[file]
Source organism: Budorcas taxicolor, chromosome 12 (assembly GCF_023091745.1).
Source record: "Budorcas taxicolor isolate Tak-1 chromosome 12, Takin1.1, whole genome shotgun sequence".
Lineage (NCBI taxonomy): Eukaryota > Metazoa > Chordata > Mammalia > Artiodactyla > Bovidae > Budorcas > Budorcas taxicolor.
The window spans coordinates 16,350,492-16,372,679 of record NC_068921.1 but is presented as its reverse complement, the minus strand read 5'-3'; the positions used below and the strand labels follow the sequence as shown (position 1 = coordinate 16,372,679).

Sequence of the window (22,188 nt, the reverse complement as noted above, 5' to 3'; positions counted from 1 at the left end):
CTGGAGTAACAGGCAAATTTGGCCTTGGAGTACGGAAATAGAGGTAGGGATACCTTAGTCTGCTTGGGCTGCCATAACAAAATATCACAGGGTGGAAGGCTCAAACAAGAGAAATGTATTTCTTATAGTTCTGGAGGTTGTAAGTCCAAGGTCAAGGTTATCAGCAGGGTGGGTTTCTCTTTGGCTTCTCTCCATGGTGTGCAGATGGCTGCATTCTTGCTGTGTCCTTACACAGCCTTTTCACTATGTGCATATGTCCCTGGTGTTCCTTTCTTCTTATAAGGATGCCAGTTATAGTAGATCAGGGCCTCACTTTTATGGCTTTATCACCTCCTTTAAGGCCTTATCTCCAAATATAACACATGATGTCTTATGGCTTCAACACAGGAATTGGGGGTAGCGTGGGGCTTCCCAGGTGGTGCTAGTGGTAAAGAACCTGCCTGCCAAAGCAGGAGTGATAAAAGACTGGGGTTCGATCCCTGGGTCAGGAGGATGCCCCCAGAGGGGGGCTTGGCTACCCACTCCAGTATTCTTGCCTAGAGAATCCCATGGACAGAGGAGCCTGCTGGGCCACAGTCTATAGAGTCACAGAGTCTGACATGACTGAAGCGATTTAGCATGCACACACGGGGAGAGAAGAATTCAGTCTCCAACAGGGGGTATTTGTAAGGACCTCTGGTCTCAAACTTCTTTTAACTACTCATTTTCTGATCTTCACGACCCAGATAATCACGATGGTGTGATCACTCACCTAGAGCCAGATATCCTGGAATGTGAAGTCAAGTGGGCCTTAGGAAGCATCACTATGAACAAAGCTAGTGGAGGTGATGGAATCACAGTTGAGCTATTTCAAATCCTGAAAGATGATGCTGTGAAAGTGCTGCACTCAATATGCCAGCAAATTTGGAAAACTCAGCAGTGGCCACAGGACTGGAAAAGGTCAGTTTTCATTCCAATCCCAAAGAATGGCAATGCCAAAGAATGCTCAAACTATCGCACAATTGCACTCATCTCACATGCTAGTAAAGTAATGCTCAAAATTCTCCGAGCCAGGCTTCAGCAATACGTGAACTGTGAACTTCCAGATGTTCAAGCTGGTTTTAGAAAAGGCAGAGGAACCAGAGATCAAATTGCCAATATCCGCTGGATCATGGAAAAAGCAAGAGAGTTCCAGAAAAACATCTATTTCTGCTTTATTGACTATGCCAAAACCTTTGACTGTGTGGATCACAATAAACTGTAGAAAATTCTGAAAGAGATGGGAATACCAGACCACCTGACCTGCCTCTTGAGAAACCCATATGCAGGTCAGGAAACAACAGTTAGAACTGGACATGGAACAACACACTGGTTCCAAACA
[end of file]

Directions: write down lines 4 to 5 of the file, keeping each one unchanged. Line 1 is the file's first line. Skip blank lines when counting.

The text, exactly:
The window spans coordinates 16,350,492-16,372,679 of record NC_068921.1 but is presented as its reverse complement, the minus strand read 5'-3'; the positions used below and the strand labels follow the sequence as shown (position 1 = coordinate 16,372,679).

Sequence of the window (22,188 nt, the reverse complement as noted above, 5' to 3'; positions counted from 1 at the left end):